Updated: Jan 3
A risk-based audit has three key steps, as illustrated below.
Description: Performing risk assessment procedures to identify and assess the risks of material misstatement in the financial statements.
This includes the assessment of significant risks, control deficiencies and identified or suspected non-compliance with laws and regulations that will be addressed in the audit and communicated to Those charged with governance (TCWG).
The auditor would also select Key Audit Matters (KAM) for inclusion in the auditor’s report for listed entities and for all audits where ISA 701, related to key audit matters, is to be applied as required by local law, regulation or voluntarily.
Description: Designing and performing further audit procedures that respond to identified and assessed risks of material misstatement, at both the financial statement and assertion levels.
Description: This involves:
Forming an opinion based on the audit evidence obtained and the evaluation of the financial statement presentation and disclosures; and
Preparing and issuing a report that is appropriate to the conclusions reached.
审计师还将选择关键审计事项 [Key Audit Matters (KAM)] 纳入上市实体的审计报告，以及根据当地法律、法规的要求或自愿采用与关键审计事项相关的 ISA 701 的所有审计。
A simple way of describing the three elements is illustrated below.
* an “event” is simply a business or fraud risk factor. This would also include risks resulting from the absence of internal control to mitigate the potential for material misstatements in the financial statements.
* 一个 "事件 "只是一个商业或欺诈风险因素。这也包括因缺乏内部控制以减少财务报表中重大错报的可能性而导致的风险。
The various tasks involved in each of these three phases are outlined below.
Risk Assessment | 风险评估
Refer to ISA 230 for a more complete list of documentation required.
Planning (ISA 300) is a continual and iterative process throughout the audit.
RMM = Risks of material misstatement.
RMM = 重大错报的风险。
An effective risk assessment phase would include the following.
Up-Front Involvement of Senior Team Members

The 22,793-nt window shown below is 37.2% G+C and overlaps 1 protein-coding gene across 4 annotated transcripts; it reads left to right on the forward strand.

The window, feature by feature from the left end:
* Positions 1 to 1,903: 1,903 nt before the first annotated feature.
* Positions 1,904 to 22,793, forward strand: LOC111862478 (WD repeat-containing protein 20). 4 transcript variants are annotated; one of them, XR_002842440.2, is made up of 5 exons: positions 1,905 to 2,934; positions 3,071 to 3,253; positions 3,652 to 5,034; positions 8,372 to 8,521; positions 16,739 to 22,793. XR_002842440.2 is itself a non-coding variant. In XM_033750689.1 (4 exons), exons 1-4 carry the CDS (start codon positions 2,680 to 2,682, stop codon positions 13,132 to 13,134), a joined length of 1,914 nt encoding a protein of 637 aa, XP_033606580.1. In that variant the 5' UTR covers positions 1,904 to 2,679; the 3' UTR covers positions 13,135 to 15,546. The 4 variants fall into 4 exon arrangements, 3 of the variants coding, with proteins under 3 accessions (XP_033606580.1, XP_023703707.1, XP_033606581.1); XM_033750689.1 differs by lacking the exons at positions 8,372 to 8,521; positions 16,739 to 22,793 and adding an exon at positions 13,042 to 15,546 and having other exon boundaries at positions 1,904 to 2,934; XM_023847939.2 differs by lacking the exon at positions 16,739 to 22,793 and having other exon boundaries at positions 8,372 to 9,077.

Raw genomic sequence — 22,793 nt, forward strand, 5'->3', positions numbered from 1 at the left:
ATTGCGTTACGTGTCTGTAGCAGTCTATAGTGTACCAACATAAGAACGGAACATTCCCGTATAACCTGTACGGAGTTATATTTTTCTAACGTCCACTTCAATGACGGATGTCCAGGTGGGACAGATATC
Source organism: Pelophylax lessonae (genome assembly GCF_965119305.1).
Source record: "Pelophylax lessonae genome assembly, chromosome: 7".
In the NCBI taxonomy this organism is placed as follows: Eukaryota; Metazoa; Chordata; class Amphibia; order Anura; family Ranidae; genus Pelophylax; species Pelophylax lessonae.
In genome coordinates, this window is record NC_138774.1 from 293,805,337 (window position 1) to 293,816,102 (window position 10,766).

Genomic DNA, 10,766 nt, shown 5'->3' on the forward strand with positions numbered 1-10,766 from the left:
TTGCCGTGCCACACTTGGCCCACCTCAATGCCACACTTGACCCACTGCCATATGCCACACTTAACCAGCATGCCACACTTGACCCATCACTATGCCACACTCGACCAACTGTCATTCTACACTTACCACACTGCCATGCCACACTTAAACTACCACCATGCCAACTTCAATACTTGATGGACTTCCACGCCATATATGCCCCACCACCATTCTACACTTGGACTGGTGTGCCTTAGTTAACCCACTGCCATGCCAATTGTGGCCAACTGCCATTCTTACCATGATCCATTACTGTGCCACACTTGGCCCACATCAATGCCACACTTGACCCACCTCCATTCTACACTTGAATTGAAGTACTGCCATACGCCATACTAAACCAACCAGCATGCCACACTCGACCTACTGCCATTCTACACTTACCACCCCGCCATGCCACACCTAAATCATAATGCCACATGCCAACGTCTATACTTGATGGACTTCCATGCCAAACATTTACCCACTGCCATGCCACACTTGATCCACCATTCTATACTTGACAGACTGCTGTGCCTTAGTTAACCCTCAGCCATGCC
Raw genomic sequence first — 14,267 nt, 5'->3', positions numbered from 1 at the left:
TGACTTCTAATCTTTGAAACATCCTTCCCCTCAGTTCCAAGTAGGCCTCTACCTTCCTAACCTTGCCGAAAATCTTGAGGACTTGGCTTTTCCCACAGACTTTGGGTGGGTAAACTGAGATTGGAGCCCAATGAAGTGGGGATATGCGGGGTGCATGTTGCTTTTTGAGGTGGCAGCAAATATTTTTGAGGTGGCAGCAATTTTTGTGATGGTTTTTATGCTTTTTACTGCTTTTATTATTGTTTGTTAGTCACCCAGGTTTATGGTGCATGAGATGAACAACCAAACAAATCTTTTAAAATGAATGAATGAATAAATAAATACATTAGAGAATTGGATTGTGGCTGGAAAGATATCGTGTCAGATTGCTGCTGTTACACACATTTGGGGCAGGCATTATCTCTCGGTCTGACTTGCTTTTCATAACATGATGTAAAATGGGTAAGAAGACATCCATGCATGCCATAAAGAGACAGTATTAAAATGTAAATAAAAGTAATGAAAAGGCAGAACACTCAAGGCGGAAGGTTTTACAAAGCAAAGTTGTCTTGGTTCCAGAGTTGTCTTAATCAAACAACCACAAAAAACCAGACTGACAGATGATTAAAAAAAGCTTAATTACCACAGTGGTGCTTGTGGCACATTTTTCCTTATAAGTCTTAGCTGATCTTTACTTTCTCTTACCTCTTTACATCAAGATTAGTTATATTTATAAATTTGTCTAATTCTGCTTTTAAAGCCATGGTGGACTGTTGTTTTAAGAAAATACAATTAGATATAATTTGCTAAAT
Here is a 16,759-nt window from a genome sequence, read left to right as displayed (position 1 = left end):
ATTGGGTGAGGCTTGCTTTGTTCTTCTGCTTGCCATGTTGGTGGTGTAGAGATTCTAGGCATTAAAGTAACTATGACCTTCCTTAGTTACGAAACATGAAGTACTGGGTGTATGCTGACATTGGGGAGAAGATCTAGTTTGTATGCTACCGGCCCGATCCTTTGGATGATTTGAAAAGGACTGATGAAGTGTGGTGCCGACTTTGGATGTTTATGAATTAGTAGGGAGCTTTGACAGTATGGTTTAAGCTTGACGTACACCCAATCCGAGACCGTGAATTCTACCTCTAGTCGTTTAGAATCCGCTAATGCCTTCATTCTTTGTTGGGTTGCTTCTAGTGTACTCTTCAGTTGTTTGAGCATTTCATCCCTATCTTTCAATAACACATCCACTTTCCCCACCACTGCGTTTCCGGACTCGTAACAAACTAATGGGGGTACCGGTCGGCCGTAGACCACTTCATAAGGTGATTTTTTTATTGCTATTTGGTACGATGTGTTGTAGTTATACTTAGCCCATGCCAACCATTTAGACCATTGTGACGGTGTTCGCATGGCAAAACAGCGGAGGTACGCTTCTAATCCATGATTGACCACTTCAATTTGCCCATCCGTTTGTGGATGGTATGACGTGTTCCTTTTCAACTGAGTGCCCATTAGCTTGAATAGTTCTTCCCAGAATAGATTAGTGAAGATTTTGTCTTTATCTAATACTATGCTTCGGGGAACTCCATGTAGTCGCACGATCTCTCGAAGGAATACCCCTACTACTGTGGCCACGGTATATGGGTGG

The engagement partner and other key members of the engagement team need to be actively involved in planning the audit, and in planning and participating in the discussion among engagement team members.
This will ensure the audit plan takes advantage of their experience and insight.
Note that ISAs usually refer to the term “auditor” as the person(s) performing the engagement.
Where an ISA intends a requirement or responsibility be fulfilled by the engagement partner, the term “engagement partner” rather than “auditor” is used.
An Emphasis on “Professional Skepticism”
The auditor cannot be expected to disregard past experience of the honesty and integrity of the entity’s management and those charged with governance.
Nevertheless, a belief that management and those charged with governance are honest and have integrity does not relieve the auditor of the need to maintain professional skepticism, or allow the auditor to be satisfied with less-than-persuasive audit evidence when obtaining reasonable assurance.
The time spent in audit planning (developing the overall audit strategy and audit plan) will ensure that audit objectives are properly met, and that the work of audit staff is always focused on gathering evidence on the most critical areas of potential misstatement.
Team Discussions and Ongoing Communication
A team planning discussion/meeting with the engagement partner present provides an excellent forum for:
Informing staff about the client in general and discussing potential risk areas;
Discussing the effectiveness of the overall audit strategy and the audit plan and then making changes as necessary;
Brainstorming how fraud could occur and then designing an appropriate response;
Discussing disclosures where there are higher risks of material misstatement; and
Allocating audit responsibilities and setting time frames.
Ongoing communication among the audit team throughout the engagement is also important, for example discussing and addressing audit issues, unusual activities or possible indicators of fraud.
This will enable timely communications to management and, where necessary, changes to the audit strategy and audit procedures.
Focus on Risk Identification
The most important step in a risk assessment process is to identify all the relevant risks.
If business and fraud risk factors are not identified by the auditor, they will not be assessed or documented, and an appropriate audit response will not be designed.
This is why well-designed risk assessment procedures are so important to the effectiveness of the audit.
These risk assessment procedures also need to be performed by the appropriate level of staff.
Financial Statement Disclosures
In assessing risks, disclosures in the financial statements are also taken into account.
Disclosures in the financial statements of SMEs may be less detailed or less complex (for example, some financial reporting frameworks allow smaller entities to provide fewer disclosures in their financial statements).
However this does not relieve the auditor of the responsibility to obtain an understanding of disclosures and assess the risks of material misstatement in disclosures that are required.
Ability to Evaluate Management’s Response(s) to Risk
A key step in the risk assessment process is to evaluate the effectiveness of management’s responses (that is, management’s control design/implementation), if any, to mitigate the identified risks of material misstatement in the finan